EPA Puts Science Behind New Smog Standards
Strict new health standards for smog will impose extra costs as the Environmental Protection Agency rolls back the more lax Bush-era smog standards.
The new limits, proposed Jan. 7, are likely to put hundreds of counties nationwide into violation, meaning that they will have to find ways to clamp down on the pollution or risk losing federal highway dollars, for instance, reports the New York Times.
EPA puts the implementation cost of the new rules between $19 billion and $90 billion, but says it will yield health benefits of $13 billion to $100 billion, reports the Washington Post.
The Obama Administration directed the EPA to reconsider the rules in September.
The new limits are in line with what was proposed by scientists during the Bush Administration, which instead set a more relaxed standard after protests from utilities and industry.
There are actually two standards. One would limit pollution concentrations in the range of 0.60 to 0.70 parts per million, as measured over an eight-hour period. That compares to 0.75 parts per million standard as applied by the Bush Administration.
The second standard is a biologically-based standard that would put limits on cumulative pollution during summertime growing seasons.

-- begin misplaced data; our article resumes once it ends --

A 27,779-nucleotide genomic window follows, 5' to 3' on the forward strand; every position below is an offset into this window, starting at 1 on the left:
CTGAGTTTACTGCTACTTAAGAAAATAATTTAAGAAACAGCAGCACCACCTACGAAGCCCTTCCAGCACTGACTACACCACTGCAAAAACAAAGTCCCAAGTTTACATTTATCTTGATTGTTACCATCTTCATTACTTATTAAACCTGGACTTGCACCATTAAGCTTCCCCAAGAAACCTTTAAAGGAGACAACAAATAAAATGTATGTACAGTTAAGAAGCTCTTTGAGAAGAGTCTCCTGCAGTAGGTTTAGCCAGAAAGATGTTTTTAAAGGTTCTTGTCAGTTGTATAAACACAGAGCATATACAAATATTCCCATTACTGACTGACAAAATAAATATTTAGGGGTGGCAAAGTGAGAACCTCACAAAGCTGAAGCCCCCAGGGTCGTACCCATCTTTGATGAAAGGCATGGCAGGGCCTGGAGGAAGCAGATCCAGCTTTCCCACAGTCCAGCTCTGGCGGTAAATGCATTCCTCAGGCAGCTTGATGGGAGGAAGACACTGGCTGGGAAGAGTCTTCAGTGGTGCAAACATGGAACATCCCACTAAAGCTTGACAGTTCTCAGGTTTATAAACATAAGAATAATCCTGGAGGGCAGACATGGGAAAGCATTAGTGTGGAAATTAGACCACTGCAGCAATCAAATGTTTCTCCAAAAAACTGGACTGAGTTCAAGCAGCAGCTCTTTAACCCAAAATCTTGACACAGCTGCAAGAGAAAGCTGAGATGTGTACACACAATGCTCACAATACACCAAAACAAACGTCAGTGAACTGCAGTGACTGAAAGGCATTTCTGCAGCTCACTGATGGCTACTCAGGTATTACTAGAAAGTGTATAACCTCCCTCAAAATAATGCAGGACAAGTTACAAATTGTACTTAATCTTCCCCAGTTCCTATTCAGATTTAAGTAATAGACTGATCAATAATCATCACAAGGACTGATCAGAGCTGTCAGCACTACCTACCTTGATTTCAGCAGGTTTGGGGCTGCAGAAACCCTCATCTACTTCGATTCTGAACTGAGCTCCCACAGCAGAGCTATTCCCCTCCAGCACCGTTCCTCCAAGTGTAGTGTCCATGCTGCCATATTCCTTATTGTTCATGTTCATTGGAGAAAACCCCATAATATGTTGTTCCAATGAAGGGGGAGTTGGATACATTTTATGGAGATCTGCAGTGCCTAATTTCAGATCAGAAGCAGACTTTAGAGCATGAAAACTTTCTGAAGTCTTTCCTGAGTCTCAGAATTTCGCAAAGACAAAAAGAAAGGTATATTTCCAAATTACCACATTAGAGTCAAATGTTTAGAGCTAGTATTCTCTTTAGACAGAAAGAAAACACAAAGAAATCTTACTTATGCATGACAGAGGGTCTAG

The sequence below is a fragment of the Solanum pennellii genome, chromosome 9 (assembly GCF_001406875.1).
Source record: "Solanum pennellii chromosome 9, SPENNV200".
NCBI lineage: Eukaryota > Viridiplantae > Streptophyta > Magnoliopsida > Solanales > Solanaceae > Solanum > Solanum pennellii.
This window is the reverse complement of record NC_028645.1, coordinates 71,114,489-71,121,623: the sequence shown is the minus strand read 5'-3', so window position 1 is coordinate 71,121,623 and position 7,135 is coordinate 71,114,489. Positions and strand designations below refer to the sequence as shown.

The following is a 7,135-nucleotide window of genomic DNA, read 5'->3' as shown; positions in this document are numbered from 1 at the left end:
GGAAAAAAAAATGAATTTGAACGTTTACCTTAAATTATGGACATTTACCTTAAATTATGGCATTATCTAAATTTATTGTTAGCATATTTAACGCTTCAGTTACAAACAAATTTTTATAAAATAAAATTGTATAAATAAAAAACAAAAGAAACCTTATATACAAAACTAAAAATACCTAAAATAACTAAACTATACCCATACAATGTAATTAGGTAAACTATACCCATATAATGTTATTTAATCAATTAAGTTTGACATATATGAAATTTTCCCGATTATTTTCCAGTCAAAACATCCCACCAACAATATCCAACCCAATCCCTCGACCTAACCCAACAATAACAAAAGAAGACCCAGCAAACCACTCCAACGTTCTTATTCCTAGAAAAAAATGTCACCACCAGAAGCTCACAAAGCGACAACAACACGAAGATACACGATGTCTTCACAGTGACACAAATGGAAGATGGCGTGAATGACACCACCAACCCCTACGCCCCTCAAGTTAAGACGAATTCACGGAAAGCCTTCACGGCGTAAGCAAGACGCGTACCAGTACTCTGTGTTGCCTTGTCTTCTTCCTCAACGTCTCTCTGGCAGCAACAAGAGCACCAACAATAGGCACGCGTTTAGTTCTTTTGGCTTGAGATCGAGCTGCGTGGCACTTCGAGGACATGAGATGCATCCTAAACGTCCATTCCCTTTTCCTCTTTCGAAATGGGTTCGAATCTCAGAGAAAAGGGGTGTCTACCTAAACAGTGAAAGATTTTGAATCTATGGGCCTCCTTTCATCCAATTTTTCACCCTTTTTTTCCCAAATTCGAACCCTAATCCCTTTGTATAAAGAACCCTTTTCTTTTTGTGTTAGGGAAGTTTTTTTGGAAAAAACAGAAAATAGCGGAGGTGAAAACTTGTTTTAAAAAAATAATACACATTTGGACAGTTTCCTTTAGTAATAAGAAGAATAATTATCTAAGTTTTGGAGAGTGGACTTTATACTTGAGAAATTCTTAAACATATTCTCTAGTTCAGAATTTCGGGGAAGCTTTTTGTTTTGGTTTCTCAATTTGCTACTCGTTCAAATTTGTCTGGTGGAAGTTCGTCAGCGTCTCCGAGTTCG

The utility industry, which is represented by the Edison Electric Institute, noted the ” huge uncertainty” about what “this and other regulatory requirements” will mean for the sector, according to the Washington Post.
Environmental groups were quick to praise the proposed rules.
“EPA’s proposed standards promise clean air protections that reach from the nation’s urban neighborhoods and communities to our rural forests and croplands,” said Cal Baier-Anderson, Ph.D., a toxicologist with Environmental Defense Fund, in a press release.
“This EPA decision will determine the quality of the air we breathe in America for the next decade, and probably beyond. If EPA follows through, it will mean significantly cleaner air and better health protection,” said Frank O’Donnell, president of Clean Air Watch, in a press release.
The proposal faces a 60-day comment period.
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